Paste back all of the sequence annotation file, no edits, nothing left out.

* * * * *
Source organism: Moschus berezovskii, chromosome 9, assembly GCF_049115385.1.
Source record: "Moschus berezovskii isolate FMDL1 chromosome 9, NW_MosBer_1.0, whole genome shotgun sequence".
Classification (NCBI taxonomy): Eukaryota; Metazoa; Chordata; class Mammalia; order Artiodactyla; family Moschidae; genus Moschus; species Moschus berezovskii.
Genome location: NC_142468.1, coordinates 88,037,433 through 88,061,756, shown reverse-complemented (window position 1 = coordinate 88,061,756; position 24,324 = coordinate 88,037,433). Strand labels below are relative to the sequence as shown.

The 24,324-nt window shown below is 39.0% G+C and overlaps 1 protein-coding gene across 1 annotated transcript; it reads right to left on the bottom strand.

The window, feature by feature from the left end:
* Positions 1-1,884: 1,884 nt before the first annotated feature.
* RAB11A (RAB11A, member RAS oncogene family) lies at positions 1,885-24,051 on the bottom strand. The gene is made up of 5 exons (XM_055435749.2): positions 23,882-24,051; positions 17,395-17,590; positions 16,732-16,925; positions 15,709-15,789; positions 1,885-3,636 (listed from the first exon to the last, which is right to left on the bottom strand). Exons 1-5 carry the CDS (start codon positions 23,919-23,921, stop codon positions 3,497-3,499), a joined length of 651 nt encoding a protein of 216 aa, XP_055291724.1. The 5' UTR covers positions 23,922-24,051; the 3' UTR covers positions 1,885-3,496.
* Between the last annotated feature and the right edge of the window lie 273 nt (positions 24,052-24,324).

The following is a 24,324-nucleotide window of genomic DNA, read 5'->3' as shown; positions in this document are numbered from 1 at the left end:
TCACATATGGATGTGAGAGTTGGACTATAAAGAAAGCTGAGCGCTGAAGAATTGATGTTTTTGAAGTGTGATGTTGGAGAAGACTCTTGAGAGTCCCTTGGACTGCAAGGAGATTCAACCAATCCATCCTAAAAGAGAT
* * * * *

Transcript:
Source organism: Moschus berezovskii, chromosome 9, assembly GCF_049115385.1.
Source record: "Moschus berezovskii isolate FMDL1 chromosome 9, NW_MosBer_1.0, whole genome shotgun sequence".
Classification (NCBI taxonomy): Eukaryota; Metazoa; Chordata; class Mammalia; order Artiodactyla; family Moschidae; genus Moschus; species Moschus berezovskii.
Genome location: NC_142468.1, coordinates 88,037,433 through 88,061,756, shown reverse-complemented (window position 1 = coordinate 88,061,756; position 24,324 = coordinate 88,037,433). Strand labels below are relative to the sequence as shown.

The 24,324-nt window shown below is 39.0% G+C and overlaps 1 protein-coding gene across 1 annotated transcript; it reads right to left on the bottom strand.

The window, feature by feature from the left end:
* Positions 1-1,884: 1,884 nt before the first annotated feature.
* RAB11A (RAB11A, member RAS oncogene family) lies at positions 1,885-24,051 on the bottom strand. The gene is made up of 5 exons (XM_055435749.2): positions 23,882-24,051; positions 17,395-17,590; positions 16,732-16,925; positions 15,709-15,789; positions 1,885-3,636 (listed from the first exon to the last, which is right to left on the bottom strand). Exons 1-5 carry the CDS (start codon positions 23,919-23,921, stop codon positions 3,497-3,499), a joined length of 651 nt encoding a protein of 216 aa, XP_055291724.1. The 5' UTR covers positions 23,922-24,051; the 3' UTR covers positions 1,885-3,496.
* Between the last annotated feature and the right edge of the window lie 273 nt (positions 24,052-24,324).

The following is a 24,324-nucleotide window of genomic DNA, read 5'->3' as shown; positions in this document are numbered from 1 at the left end:
TCACATATGGATGTGAGAGTTGGACTATAAAGAAAGCTGAGCGCTGAAGAATTGATGTTTTTGAAGTGTGATGTTGGAGAAGACTCTTGAGAGTCCCTTGGACTGCAAGGAGATTCAACCAATCCATCCTAAAAGAGAT